The Prime Minister of China, Li Keqiang, hopes to see 60 percent of the Chinese population living in cities by 2020 as a result of his “National Plan on New Urbanization.”
- In 2013, 712 million Chinese residents were living in cities while 600 million were living in rural areas. The urbanization plan seeks to coordinate the development of cities and towns, expecting 100 million new urban residents by the end of the decade.
- Because those living in China’s cities earn 3.23 times more than those living in rural areas, the state hopes that the plan will boost consumption spending, raising China’s consumption from 34 percent of GDP up to 45 to 50 percent by 2020.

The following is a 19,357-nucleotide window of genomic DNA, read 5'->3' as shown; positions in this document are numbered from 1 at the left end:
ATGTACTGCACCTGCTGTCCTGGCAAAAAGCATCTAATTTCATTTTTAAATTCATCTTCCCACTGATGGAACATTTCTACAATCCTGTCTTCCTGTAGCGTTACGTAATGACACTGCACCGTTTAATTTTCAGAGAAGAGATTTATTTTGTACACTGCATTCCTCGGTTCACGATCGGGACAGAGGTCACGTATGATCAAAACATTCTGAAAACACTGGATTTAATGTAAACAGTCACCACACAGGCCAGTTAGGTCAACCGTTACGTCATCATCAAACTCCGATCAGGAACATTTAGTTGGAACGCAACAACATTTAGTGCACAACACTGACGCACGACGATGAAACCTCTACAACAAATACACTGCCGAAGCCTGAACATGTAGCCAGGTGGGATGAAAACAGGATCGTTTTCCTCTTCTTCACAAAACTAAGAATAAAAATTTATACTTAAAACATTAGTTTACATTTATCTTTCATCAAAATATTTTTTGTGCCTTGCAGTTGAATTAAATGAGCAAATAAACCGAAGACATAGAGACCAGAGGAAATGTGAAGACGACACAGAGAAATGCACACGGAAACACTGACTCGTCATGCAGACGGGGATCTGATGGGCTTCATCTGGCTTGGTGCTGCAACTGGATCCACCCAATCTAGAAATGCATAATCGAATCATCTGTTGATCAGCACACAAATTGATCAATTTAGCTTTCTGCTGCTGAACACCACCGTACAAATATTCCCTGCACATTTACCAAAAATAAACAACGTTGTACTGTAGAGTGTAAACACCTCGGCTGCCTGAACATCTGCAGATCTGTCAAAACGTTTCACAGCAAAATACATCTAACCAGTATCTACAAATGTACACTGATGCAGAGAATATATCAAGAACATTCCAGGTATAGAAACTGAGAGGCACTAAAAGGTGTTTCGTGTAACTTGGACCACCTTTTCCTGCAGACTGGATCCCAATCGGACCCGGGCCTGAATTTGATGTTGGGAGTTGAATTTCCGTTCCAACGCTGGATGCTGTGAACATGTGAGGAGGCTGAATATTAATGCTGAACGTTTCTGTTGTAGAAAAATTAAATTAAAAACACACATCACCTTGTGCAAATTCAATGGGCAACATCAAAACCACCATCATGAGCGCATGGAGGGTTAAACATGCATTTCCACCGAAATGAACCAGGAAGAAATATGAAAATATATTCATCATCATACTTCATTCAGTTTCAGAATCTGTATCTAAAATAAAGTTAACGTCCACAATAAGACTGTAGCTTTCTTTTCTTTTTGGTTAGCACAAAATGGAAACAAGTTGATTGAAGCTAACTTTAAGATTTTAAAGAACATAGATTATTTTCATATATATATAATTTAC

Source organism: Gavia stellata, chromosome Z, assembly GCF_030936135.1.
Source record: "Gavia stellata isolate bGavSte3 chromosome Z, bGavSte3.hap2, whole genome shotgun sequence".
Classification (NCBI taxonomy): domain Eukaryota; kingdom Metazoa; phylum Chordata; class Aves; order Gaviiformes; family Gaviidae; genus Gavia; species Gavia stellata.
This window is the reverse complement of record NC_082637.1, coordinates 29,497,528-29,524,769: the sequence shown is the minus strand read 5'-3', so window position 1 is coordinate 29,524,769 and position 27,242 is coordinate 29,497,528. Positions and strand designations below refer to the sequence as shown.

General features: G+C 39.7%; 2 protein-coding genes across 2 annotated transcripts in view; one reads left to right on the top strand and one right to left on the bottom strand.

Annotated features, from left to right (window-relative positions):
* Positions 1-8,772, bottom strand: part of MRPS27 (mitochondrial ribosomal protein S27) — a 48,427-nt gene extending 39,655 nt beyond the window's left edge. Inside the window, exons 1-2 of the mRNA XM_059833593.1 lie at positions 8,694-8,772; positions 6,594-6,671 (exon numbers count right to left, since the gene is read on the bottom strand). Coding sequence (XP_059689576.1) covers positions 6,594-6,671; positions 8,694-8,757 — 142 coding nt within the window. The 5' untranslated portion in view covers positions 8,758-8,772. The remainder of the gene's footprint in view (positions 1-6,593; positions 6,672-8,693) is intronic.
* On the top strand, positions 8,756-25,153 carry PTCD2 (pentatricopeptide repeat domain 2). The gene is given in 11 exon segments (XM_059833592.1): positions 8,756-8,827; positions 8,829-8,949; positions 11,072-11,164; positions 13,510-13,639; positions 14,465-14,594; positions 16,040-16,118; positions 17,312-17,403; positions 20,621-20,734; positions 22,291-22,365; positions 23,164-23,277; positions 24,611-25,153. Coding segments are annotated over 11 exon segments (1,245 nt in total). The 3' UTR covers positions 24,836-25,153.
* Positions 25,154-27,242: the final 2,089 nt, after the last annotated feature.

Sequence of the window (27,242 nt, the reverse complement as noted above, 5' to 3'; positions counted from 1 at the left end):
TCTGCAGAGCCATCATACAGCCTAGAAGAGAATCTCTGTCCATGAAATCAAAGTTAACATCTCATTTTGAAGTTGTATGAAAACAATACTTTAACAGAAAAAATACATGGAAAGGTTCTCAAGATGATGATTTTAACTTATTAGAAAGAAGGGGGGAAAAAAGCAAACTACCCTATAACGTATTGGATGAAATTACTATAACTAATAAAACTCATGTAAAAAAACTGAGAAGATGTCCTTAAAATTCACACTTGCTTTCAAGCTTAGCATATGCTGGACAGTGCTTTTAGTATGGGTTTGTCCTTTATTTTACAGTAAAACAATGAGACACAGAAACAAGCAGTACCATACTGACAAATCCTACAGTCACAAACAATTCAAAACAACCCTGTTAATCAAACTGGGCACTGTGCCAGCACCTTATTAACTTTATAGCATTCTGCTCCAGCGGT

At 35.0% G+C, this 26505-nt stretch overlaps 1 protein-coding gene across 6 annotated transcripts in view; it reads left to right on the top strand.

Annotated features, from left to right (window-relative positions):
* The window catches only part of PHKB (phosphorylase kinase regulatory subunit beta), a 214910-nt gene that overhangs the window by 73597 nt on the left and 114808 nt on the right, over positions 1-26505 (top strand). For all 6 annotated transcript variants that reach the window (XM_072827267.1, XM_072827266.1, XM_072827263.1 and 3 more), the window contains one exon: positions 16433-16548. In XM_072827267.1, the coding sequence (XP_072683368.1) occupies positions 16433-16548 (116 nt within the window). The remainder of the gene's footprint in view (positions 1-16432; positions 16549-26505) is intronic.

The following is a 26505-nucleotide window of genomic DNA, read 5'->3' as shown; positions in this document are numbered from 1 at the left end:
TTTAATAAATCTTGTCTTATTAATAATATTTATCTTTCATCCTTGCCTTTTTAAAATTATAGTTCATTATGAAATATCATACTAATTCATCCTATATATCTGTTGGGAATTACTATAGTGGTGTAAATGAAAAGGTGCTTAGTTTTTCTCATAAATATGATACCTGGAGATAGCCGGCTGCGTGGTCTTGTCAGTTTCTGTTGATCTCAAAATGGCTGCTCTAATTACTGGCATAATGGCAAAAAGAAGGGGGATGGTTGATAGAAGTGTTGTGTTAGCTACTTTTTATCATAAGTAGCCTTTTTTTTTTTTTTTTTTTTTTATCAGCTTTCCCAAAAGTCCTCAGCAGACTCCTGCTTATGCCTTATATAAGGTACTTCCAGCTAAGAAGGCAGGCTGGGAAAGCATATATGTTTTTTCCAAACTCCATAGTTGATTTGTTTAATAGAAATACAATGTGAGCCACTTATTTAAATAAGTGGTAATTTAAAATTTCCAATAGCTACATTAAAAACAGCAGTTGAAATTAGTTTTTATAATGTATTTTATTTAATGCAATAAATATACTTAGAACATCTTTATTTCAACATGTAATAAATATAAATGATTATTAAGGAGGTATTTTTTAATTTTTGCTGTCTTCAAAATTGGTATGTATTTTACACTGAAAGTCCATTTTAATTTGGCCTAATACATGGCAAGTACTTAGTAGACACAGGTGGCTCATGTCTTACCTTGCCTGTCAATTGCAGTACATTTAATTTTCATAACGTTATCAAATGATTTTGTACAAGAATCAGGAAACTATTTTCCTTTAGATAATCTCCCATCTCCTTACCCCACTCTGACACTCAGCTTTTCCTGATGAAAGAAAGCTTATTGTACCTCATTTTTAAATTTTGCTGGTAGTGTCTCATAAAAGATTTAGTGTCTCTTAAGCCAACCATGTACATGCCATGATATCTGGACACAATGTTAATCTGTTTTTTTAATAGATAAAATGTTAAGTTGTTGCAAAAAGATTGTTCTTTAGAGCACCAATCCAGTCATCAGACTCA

China’s economy is complicated, because it uses central planning along with free markets. Real estate is China’s most popular industry, and land developers lease land from the Chinese government for a leasing fee, then develop it privately. There have been problems, however, with such government involvement. For example, when the city of Ordos in Mongolia built 100,000 apartments with government support, 90 percent of the buildings remained entirely empty because the government misestimated demand for housing in the area.
As more people move to China’s cities, demand for government investment and development will increase. The government could limit its involvement and allow the free market to work.
Xinyuan Zou is a research associate at the National Center for Policy Analysis.